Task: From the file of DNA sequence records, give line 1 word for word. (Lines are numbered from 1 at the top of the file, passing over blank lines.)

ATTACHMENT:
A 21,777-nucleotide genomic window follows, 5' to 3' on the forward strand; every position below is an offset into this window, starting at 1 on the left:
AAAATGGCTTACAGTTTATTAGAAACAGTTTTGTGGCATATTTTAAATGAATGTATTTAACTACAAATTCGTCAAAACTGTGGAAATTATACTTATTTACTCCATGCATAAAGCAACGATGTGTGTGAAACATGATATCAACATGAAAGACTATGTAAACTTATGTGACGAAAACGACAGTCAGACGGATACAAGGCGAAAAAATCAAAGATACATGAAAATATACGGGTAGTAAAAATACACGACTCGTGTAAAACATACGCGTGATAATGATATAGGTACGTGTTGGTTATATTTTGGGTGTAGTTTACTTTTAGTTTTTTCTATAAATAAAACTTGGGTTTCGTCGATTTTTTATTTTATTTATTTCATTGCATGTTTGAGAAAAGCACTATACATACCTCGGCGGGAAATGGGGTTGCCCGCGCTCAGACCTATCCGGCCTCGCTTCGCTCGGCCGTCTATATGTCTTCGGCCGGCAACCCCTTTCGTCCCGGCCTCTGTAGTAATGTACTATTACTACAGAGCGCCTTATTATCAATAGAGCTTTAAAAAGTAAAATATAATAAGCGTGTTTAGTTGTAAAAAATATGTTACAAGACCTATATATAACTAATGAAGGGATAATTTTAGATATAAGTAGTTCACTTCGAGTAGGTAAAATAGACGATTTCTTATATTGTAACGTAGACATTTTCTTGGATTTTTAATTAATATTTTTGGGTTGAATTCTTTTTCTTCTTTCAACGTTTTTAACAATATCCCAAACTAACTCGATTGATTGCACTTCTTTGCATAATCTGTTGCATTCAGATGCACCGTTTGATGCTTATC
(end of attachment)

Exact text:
A 21,777-nucleotide genomic window follows, 5' to 3' on the forward strand; every position below is an offset into this window, starting at 1 on the left: